Lane Changing of Autonomous Vehicles in Mixed Traffic Environments: A Reinforcement Learning Approach


According to an accident report from Volvo, lane changing maneuver is the main cause of various severe highway accidents, due to human drivers’ inaccurate estimation and prediction of the surrounding traffic, illegal maneuver, and inefficient driving skill. Autonomous driving is regarded as a solution to reduce these human errors. At present, there are many obstacles to developing automated lane-changing technology, including dynamically changing interactions between vehicles, complex routing choices, and the interactions between vehicles and the environment.

In this proposal, in order to guarantee the safety of autonomous vehicles (AV), improve passenger comfort, and increase traffic efficiency, we aim to develop innovative learning-based control methods for lane changing of connected and autonomous vehicles (CAVs) in mixed traffic by a combined use of reinforcement learning and optimal control techniques.

Conventionally, automated lane changing consists of three phases: surrounding environment detection and prediction, trajectory planning, and vehicle control. With the predicted states of the surrounding vehicles and the environment, the aim of the trajectory planning module is to plan a safe trajectory from the CAV’s original position in the current lane to the desired position in the target lane.

For the low-level vehicle control, the aim is to design a trajectory tracking controller to track the aforementioned trajectory. Most of the existing controllers are developed by model-based approaches, such as sliding mode control and model predictive control, where the accurate dynamic model of the CAV is indispensable. However, system modeling is time-consuming, costly, and often involves modeling errors. A controller designed based on an inaccurate model may destabilize the vehicle system, which threatens the safety of the CAV and its surrounding traffic. Robust control can stabilize the vehicle system if there are errors or uncertainties in the model, but this compromises the system’s
transient response.

Research Objectives & Deliverables

In this proposal, we will extend our recent work from lane-keeping to lane changing, by developing data-driven adaptive learning algorithms to achieve the optimal lane-changing maneuver in the mixed traffic. Novel learning-based vehicle lane changing techniques will be proposed based on reinforcement learning and optimal control techniques. Once the lane changing task is completed, the CAV automatically switches to our previously developed learning-based controls for lane keeping.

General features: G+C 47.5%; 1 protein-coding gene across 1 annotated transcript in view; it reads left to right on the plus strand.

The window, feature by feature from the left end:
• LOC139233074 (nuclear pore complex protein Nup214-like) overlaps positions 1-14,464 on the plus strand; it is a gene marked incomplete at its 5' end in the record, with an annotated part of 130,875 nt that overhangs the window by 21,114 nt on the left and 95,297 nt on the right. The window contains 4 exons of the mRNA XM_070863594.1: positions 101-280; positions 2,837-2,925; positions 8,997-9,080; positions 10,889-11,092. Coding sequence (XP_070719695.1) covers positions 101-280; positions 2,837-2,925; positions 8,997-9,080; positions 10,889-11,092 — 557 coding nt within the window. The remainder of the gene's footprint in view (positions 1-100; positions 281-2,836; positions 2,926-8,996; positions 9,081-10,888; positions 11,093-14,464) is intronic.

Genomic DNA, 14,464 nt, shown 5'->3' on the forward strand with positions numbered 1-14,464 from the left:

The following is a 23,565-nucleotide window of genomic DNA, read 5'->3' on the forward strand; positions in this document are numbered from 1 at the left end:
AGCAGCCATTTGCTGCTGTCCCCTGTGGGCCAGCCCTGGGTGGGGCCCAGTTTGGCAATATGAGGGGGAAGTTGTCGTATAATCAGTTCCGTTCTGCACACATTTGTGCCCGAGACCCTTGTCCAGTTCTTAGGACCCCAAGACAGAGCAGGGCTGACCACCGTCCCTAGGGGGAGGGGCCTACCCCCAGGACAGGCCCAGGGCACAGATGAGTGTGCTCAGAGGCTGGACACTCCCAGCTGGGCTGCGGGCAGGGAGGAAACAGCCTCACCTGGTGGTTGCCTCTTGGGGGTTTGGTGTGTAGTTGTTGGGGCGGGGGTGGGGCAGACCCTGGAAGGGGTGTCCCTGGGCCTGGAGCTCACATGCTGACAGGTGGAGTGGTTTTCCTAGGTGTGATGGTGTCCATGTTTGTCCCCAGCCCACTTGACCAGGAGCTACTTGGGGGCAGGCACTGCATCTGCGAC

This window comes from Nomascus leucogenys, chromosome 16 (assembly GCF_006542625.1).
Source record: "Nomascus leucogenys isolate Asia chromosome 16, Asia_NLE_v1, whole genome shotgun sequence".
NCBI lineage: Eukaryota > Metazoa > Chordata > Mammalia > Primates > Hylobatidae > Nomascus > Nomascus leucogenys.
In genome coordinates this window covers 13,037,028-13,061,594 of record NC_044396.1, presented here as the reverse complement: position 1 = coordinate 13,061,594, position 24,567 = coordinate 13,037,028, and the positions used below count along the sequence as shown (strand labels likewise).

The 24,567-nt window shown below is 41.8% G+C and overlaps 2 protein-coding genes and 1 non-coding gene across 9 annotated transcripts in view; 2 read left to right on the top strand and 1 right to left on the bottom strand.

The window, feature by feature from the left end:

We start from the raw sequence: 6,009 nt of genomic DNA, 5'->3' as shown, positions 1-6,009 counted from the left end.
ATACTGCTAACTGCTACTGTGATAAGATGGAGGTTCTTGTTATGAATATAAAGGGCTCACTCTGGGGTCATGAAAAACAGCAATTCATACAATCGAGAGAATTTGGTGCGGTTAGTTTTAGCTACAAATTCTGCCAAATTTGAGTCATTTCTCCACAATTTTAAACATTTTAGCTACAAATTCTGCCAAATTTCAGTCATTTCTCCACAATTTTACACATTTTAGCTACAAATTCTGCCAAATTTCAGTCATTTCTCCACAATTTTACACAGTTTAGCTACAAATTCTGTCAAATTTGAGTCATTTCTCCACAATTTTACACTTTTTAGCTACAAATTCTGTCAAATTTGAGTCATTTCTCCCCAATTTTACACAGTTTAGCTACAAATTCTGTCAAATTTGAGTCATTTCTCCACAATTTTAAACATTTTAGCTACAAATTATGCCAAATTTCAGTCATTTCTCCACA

Simulation of Urban MObility (SUMO) simulation platform will be used while the trajectories of HDVs in the mixed traffic will be obtained from the next generation simulation (NGSIM) or similar realistic datasets with actual HDV trajectories to demonstrate that our results are not a simple artifact of the simulation models that are being used.


  • Learning-based control algorithms for lane changing and lane-keeping for CAVs in mixed traffic environments
  • Implementation of learning-based lane-changing control algorithms in SUMO simulations
  • Experimental testing and validation in small-scale vehicles
  • Lesson plans for NYC DOT staff, students, and junior faculty
  • Final report


Zhong-Ping Jiang

Zhong Ping Jiang


Kaan Ozbay

Headshot of Kaan Ozbay


Tong Liu


Leilei Cui


Principal InvestigatorJhong-Ping Jiang
Funding SourceRequest from C2SMART: $63,990
Cost share from NYU: $35,000
Total Project Cost$98,990
USDOT Award #69A3551747124 
Implementation of Research OutcomesTo validate the performance of the proposed learning-based adaptive optimal controllers, the Simulation of Urban MObility (SUMO) simulation platform will be used in a setting where the trajectories of human-driven vehicles (HDV) are obtained from the next generation simulation (NGSIM) and other realistic datasets. Additional experiments to further incorporate hardware and communication-related disturbances that cannot be easily simulated in a microscopic traffic simulation will be carried out in the PI’s Control and Networks (CAN) Lab using three small-scale autonomous vehicles equipped with on-board sensors.
Impacts/Benefits of ImplementationThis research will significantly extend our previous work in data-driven control from lane-keeping to lane changing under constraints. Practical implementation in CAVs either in SUMO or real-world experiments is a necessary intermediate step toward the transition of advanced vehicle control algorithms to practice for the wide deployment of self-driving cars in real traffic networks. This interdisciplinary project provides an opportunity to train undergraduates and graduate students in both theory and applications of automatic control and reinforcement learning through microscopic simulations and experimental validations in real-world test scenarios and small-scale vehicular platoon.

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